You’ll find the introduction to this series here.
This post looks at ‘Agriculture’.
Why do we farm, and produce food the way we do? There’s a long history of human agricultural activity going back around 10,000 years. In the past, in many cultures, the majority of the population was involved in creating food for the community. That aspect has largely declined, especially in the more ‘advanced’ cultures of the modern world. Machinery, computing, hydroponic operations, and many other factors have rendered the large workforce redundant. Will that trend automatically continue and spread to all farming communities in future? Or will climatic, cultural, and political pressures demand change from this industry?
Much food is consumed far from the country of origin. But shipping is a major cause of climate change, so will this aspect reduce with time? After all, many plants that are currently seen as ‘exotic’ in lands other than those of their source, could readily be grown under glass with greenhouses powered by solar/wind/thermal-bore energy. Other plants could be modified by genetic engineering to withstand climatic conditions currently incompatible with their growth. We already have a process that produces meat without any need for stock animals. Will the ‘test tube’ be employed to replace the billions of chickens, the millions of cattle and sheep currently farmed for their meat? What effect would such changes have on the Amazon destruction, farm pollution in rivers, etc?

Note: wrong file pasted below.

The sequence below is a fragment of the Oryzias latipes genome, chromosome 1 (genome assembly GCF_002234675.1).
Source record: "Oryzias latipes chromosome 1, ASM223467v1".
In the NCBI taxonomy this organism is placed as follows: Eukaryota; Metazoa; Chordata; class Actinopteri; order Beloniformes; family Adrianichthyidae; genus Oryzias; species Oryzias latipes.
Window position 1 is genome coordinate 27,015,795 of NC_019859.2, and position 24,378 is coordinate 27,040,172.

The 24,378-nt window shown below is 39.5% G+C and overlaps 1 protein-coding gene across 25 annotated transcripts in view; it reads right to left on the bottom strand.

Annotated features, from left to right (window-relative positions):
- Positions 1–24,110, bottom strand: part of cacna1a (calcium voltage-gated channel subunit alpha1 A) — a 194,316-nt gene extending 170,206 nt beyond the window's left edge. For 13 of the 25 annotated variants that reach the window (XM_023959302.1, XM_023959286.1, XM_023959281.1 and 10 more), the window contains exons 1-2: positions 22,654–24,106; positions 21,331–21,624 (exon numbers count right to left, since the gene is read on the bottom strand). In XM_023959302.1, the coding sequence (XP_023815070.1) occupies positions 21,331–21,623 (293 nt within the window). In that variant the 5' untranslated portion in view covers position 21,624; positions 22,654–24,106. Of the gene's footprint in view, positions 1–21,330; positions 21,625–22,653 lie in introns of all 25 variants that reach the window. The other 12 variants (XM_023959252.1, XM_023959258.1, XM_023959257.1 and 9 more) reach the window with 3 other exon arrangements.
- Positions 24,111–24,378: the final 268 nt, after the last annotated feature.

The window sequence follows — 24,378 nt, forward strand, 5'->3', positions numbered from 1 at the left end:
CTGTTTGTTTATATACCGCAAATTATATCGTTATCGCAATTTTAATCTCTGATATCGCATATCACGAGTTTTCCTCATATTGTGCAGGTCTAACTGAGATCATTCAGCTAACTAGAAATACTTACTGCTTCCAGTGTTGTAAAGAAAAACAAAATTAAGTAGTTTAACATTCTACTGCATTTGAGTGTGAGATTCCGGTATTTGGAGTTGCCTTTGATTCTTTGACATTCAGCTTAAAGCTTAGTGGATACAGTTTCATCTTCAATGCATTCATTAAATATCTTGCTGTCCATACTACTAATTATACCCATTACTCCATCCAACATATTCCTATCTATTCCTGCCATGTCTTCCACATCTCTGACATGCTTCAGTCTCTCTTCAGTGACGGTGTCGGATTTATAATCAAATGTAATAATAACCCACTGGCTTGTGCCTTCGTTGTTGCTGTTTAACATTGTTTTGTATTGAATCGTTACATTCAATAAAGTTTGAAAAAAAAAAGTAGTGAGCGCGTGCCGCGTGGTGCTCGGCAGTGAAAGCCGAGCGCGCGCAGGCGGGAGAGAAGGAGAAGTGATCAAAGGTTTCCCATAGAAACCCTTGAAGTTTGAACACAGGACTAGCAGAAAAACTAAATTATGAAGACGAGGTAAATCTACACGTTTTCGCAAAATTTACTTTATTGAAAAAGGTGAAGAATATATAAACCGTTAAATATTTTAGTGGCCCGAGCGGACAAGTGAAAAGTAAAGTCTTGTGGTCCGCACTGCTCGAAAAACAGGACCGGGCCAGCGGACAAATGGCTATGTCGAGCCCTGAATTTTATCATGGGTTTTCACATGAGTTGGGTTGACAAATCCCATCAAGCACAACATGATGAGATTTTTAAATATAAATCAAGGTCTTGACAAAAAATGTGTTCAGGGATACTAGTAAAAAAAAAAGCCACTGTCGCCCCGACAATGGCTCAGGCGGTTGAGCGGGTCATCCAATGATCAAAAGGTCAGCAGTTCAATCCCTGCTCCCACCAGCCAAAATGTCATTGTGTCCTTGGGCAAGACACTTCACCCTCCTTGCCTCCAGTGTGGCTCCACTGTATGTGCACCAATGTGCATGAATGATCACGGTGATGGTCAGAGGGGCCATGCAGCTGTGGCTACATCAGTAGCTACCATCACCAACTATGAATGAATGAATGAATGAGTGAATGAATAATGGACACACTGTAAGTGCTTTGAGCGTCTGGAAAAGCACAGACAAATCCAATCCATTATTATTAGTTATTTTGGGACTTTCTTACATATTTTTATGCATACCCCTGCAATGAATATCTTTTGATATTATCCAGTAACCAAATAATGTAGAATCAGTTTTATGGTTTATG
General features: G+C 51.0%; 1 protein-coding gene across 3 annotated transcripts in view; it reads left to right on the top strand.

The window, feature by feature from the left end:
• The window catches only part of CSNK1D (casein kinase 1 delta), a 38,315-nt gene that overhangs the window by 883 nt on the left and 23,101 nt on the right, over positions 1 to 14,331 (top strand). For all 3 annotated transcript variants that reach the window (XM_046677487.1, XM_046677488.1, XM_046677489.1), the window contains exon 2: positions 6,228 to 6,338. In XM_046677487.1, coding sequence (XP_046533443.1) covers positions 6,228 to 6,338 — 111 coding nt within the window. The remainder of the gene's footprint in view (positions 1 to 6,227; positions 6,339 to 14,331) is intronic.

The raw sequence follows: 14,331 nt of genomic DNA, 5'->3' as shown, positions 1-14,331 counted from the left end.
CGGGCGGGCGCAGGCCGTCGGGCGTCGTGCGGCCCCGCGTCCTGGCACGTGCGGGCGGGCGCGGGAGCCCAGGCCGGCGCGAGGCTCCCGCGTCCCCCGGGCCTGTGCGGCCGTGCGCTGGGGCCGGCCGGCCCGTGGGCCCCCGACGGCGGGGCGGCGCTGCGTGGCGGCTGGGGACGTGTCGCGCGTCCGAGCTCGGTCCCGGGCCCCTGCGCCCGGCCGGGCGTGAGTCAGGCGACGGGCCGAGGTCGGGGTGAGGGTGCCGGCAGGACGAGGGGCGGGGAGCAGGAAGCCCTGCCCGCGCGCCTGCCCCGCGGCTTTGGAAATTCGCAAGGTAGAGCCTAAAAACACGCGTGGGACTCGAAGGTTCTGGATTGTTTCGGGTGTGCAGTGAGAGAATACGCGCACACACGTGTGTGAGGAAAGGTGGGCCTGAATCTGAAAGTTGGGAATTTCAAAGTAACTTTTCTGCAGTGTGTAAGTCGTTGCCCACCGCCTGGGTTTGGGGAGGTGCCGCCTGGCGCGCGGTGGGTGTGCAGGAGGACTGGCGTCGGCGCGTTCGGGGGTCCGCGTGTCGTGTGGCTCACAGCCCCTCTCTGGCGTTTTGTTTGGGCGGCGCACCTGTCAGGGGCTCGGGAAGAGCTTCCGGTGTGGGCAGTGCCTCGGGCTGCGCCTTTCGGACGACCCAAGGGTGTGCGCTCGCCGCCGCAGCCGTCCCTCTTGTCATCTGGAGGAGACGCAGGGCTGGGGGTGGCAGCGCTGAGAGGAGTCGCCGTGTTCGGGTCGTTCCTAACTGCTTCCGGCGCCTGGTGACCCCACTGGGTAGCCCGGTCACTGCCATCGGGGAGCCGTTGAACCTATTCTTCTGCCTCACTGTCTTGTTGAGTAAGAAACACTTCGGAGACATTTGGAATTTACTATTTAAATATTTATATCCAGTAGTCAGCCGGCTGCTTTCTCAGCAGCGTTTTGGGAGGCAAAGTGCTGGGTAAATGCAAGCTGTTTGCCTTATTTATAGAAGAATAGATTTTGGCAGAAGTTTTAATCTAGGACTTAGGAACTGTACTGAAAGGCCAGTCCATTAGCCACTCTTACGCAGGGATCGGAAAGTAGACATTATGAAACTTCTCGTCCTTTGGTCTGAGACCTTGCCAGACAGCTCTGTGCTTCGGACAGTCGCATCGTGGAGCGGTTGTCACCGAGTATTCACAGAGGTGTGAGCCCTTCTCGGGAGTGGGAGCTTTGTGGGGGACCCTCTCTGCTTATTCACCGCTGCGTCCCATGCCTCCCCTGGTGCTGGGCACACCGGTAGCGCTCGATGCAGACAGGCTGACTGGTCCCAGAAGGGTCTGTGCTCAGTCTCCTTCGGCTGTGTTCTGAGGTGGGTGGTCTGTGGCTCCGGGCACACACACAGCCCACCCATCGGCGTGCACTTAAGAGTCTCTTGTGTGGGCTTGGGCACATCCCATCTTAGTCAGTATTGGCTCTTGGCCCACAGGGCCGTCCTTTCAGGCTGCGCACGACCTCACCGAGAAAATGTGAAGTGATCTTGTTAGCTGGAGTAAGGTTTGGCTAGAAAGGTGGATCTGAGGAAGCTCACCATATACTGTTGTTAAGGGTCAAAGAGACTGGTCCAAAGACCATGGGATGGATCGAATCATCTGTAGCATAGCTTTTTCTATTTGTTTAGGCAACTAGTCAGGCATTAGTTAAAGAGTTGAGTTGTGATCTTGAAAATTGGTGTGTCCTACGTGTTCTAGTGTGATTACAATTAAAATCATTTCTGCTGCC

Urban farms, on top, or climbing the sides, of skyscrapers are already with us. Is this a trend that will increase? Will excess population demand that we destroy more wildlife ecologies in order to feed our burgeoning population? Or will some sense of our specie’s overblown self-importance finally persuade us to reduce our constant breeding and false pride in the biological ‘achievement’ of large families? Perhaps even the religious institutions, so keen on expanding their empires by preventing sensible birth control and appropriate use of abortion, might come on board as conservationists when they realise their very existence is threatened by overpopulation?
These and many other factors need to be considered when creating fiction set in the future. Are you writing an optimistic or a dystopian piece? Whatever it is, how will you deal with such issues in your story?